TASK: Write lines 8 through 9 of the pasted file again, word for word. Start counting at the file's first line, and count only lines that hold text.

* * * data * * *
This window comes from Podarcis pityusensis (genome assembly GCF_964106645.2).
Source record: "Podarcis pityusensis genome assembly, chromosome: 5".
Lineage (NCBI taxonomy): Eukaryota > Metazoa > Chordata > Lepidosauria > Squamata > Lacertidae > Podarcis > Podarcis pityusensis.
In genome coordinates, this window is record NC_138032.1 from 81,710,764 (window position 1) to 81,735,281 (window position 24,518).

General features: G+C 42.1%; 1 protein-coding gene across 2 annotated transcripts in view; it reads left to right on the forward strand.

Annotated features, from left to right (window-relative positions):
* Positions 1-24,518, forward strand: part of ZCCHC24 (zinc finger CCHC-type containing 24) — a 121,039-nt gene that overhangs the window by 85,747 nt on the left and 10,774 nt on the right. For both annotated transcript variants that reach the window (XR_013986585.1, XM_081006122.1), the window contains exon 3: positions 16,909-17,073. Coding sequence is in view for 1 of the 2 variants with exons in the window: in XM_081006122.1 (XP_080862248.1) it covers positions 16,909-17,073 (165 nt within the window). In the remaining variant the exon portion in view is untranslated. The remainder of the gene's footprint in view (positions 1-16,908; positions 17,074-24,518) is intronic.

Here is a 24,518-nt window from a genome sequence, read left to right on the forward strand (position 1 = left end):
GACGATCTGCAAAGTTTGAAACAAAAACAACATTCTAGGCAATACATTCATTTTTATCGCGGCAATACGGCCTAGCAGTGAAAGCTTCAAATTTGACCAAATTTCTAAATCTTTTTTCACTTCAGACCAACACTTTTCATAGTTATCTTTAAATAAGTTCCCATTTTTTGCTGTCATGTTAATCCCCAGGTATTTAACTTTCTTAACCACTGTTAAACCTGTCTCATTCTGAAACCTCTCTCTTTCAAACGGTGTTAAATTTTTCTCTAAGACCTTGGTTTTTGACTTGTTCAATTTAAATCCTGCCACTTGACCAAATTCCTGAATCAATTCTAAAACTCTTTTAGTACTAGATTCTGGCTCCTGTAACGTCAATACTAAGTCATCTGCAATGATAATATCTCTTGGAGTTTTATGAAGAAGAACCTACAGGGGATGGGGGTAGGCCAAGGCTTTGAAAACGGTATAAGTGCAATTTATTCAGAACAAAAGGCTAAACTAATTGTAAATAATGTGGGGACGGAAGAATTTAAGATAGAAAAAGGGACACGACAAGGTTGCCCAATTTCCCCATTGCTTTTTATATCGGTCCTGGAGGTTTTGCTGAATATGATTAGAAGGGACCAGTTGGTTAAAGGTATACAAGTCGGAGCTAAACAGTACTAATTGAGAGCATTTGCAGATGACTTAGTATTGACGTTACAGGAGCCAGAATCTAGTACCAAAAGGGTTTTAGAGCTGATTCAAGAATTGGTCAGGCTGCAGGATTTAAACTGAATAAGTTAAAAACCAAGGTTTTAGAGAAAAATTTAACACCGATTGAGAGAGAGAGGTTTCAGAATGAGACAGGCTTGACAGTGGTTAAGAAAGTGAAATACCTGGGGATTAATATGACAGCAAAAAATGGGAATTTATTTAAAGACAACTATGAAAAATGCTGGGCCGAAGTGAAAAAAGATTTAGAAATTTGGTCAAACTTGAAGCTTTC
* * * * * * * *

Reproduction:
Here is a 24,518-nt window from a genome sequence, read left to right on the forward strand (position 1 = left end):
GACGATCTGCAAAGTTTGAAACAAAAACAACATTCTAGGCAATACATTCATTTTTATCGCGGCAATACGGCCTAGCAGTGAAAGCTTCAAATTTGACCAAATTTCTAAATCTTTTTTCACTTCAGACCAACACTTTTCATAGTTATCTTTAAATAAGTTCCCATTTTTTGCTGTCATGTTAATCCCCAGGTATTTAACTTTCTTAACCACTGTTAAACCTGTCTCATTCTGAAACCTCTCTCTTTCAAACGGTGTTAAATTTTTCTCTAAGACCTTGGTTTTTGACTTGTTCAATTTAAATCCTGCCACTTGACCAAATTCCTGAATCAATTCTAAAACTCTTTTAGTACTAGATTCTGGCTCCTGTAACGTCAATACTAAGTCATCTGCAATGATAATATCTCTTGGAGTTTTATGAAGAAGAACCTACAGGGGATGGGGGTAGGCCAAGGCTTTGAAAACGGTATAAGTGCAATTTATTCAGAACAAAAGGCTAAACTAATTGTAAATAATGTGGGGACGGAAGAATTTAAGATAGAAAAAGGGACACGACAAGGTTGCCCAATTTCCCCATTGCTTTTTATATCGGTCCTGGAGGTTTTGCTGAATATGATTAGAAGGGACCAGTTGGTTAAAGGTATACAAGTCGGAGCTAAACAGTACTAATTGAGAGCATTTGCAGATGACTTAGTATTGACGTTACAGGAGCCAGAATCTAGTACCAAAAGGGTTTTAGAGCTGATTCAAGAATTGGTCAGGCTGCAGGATTTAAACTGAATAAGTTAAAAACCAAGGTTTTAGAGAAAAATTTAACACCGATTGAGAGAGAGAGGTTTCAGAATGAGACAGGCTTGACAGTGGTTAAGAAAGTGAAATACCTGGGGATTAATATGACAGCAAAAAATGGGAATTTATTTAAAGACAACTATGAAAAATGCTGGGCCGAAGTGAAAAAAGATTTAGAAATTTGGTCAAACTTGAAGCTTTC